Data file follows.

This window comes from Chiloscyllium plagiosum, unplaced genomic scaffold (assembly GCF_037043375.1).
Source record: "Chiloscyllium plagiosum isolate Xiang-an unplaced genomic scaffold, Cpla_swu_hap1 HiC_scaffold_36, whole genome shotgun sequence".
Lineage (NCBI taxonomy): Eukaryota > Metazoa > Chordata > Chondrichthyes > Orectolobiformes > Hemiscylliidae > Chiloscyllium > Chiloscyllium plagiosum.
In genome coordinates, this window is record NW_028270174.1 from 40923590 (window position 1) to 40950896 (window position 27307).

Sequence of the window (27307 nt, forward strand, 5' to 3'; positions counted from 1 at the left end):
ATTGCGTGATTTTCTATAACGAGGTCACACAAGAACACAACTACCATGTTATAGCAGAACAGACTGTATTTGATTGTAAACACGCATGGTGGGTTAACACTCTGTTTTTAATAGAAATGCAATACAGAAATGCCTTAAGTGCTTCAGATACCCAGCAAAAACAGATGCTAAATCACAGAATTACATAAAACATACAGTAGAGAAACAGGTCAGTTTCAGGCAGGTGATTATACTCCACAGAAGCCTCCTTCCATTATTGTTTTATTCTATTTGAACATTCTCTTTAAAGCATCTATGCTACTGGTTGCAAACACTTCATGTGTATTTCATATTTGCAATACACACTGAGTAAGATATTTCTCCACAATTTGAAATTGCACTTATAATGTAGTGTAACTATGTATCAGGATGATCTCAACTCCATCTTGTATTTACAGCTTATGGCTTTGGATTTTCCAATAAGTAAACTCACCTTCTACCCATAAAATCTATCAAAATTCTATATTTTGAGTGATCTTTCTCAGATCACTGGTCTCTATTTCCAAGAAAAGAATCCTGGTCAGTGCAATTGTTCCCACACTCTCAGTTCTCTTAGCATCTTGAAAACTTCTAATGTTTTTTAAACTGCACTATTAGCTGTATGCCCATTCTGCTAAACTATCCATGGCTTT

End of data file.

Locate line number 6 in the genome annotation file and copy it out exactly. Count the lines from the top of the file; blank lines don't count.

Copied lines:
ATTGCGTGATTTTCTATAACGAGGTCACACAAGAACACAACTACCATGTTATAGCAGAACAGACTGTATTTGATTGTAAACACGCATGGTGGGTTAACACTCTGTTTTTAATAGAAATGCAATACAGAAATGCCTTAAGTGCTTCAGATACCCAGCAAAAACAGATGCTAAATCACAGAATTACATAAAACATACAGTAGAGAAACAGGTCAGTTTCAGGCAGGTGATTATACTCCACAGAAGCCTCCTTCCATTATTGTTTTATTCTATTTGAACATTCTCTTTAAAGCATCTATGCTACTGGTTGCAAACACTTCATGTGTATTTCATATTTGCAATACACACTGAGTAAGATATTTCTCCACAATTTGAAATTGCACTTATAATGTAGTGTAACTATGTATCAGGATGATCTCAACTCCATCTTGTATTTACAGCTTATGGCTTTGGATTTTCCAATAAGTAAACTCACCTTCTACCCATAAAATCTATCAAAATTCTATATTTTGAGTGATCTTTCTCAGATCACTGGTCTCTATTTCCAAGAAAAGAATCCTGGTCAGTGCAATTGTTCCCACACTCTCAGTTCTCTTAGCATCTTGAAAACTTCTAATGTTTTTTAAACTGCACTATTAGCTGTATGCCCATTCTGCTAAACTATCCATGGCTTT